Sunday, 7 July 2013

Transforming Guilt to Freedom

Guilt is an interesting thing that caught my attention this week, making me think about its origins. To those who have walked away from traditional religious doctrines, guilt has a bad reputation. From that point of view it is something that imprisons us, having been used as a tool to control our minds. However there is also another aspect of guilt, that of our conscience talking to us. From that perspective it is a compass that tells us where we have deviated from the path that would take us to our desired destination. According to some psychological perspectives, moderate feelings of guilt are necessary but excessive guilt causes problems for mental health. The question is where to draw the line between moderate and excessive. Seeing that traditional paradigms of psychology want everyone to be as close to normal as possible I think I’ll discard that point of view. Being normal can easily translate to being mediocre and when I look around me I’m not sure I want to be normal anyway.

Having had my own struggles with guilt or the lack of it, especially in the cultural context that I live in, I now think that a lot of it is based on misunderstanding of what is good for the self and others. I have often felt conflicted by the fact that those who seemed to be most likely to impose guilt on others were least likely to take ownership for their own actions. I assumed that the world was fair and right because I was told that it was. So often I questioned my own faculty to reason in a world where my views seemed upside down. One example is the fact that it looked to me like women were expected to put others before themselves more often than men. I never understood it having been under the impression that the religious teachings introduced to me applied to everyone. Another example was the fact that it was unlawful for normal citizens to kill another person but the same rules didn’t apply when the state waged war. What was more interesting was the fact that everyone seemed to be OK with it.

One thing I can say with reasonable confidence is that those who should feel guilty are least likely to do so. Looking at it that way, guilt is perhaps an indication of higher awareness of the impact of one’s actions on others. But is lack of guilt when it would perhaps have been useful an indication that someone is a bad person? I’m not convinced – it is more likely an indication that they’re stupid or ill. I don’t think that guilt imposed from the outside would help someone take ownership for their actions anyway. People can change their ways only when they wake up and that will happen when they choose to do so.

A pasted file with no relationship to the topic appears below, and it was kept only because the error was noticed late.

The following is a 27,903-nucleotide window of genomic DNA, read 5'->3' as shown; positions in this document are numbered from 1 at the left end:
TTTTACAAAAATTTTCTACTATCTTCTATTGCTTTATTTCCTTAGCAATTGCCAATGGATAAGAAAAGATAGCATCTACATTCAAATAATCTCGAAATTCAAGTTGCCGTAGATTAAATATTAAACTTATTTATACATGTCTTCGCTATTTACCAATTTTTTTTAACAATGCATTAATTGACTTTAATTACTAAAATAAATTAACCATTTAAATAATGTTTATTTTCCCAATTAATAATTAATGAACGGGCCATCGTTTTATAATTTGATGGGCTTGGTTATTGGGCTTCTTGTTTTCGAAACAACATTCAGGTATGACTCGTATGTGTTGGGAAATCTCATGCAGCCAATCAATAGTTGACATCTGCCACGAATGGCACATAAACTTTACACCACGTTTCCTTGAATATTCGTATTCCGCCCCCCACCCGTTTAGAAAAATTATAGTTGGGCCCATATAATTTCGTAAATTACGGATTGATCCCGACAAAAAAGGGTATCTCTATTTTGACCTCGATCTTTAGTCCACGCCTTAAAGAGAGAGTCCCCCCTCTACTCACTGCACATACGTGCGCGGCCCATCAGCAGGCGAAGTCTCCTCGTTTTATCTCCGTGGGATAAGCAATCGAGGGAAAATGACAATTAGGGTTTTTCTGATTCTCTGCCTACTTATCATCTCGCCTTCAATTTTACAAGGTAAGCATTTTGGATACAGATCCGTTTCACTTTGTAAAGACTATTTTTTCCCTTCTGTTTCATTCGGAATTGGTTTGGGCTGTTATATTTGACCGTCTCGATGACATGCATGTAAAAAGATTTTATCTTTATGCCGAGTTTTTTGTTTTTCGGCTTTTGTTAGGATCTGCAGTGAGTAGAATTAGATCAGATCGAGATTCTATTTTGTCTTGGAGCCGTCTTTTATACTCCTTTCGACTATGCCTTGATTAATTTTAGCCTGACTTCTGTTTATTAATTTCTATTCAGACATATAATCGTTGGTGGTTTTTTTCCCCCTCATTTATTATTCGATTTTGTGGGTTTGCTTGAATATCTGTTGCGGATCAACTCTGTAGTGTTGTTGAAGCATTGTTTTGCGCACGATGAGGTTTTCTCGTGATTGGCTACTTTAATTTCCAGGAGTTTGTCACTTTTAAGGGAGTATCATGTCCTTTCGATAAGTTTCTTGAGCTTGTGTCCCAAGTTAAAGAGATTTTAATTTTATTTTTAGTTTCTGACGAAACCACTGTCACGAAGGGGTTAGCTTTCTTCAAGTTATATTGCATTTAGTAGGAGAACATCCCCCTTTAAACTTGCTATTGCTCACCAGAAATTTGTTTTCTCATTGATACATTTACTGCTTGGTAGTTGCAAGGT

Guilt that is actually felt is a different matter. If people are tortured by feelings of guilt for certain actions, why do they do it? Religion would tell us that we were born in sin and are slaves to the desires of the flesh if our faith isn’t strong enough. But I think guilt and freedom are opponents that sit on different sides of the same table. It is choice and understanding that will open the door to a new way of being. Conflicting desires is part of our nature and the tension is often what keeps us moving forward. Bringing to light the different aspects of ourselves gives us greater power to create our reality since it’s often the parts that we deny or suppress that run the show.

As far as our relationship with society is concerned, guilt has an interesting relationship with happiness. I can’t decide whether we are expected to be happy or not. I had a conversation with a friend this week who told me about the negative reactions of others to his inclination to pursue his dreams. I could relate to his experience since I have also felt on numerous occasions that people would argue with me when I made it clear that I would do things my way regardless of whether or not it would maintain the status quo. My friend said that he gets the feeling that some family members see him as irresponsible for chasing his dreams. When I thought about it, I realised that those who willingly took on a certain role prescribed by society that perhaps didn’t fit them so well were most likely to try to persuade me that my choices made no sense.

On the other hand, I have also felt guilty many times because I was unhappy. This meant either that I wasn’t grateful for what I had or I was flawed because of my inability to make myself happy. In this instance guilt had two connotations, either one of selfishness or one of failure. I can only come to the conclusion that when guilt is imposed from the outside, it is because others expect us to be happy in a certain way. If we’re true to ourselves we might threaten the status quo and make others uncomfortable. In the spirit of Carl Rogers, this implies a fundamental distrust of the organismic valuing process.

When guilt is an obstacle in the way of our freedom, we need to go about carefully in order to free ourselves. Discarding old notions of right and wrong in favour of doing whatever we want to might not give us the freedom we want because we still have to take the consequences of our actions. However I’m tempted to believe that aligning with our soul purpose would help us move to a new understanding of what is good for ourselves and for the whole. Without advocating complete inconsideration for others, I think that often those who hurt or harm us are doing us a favour. In the end life asks us to live authentically and find happiness. If that is the path we choose we will help others to do the same for themselves, regardless of whether everyone will always feel comfortable with our actions or not.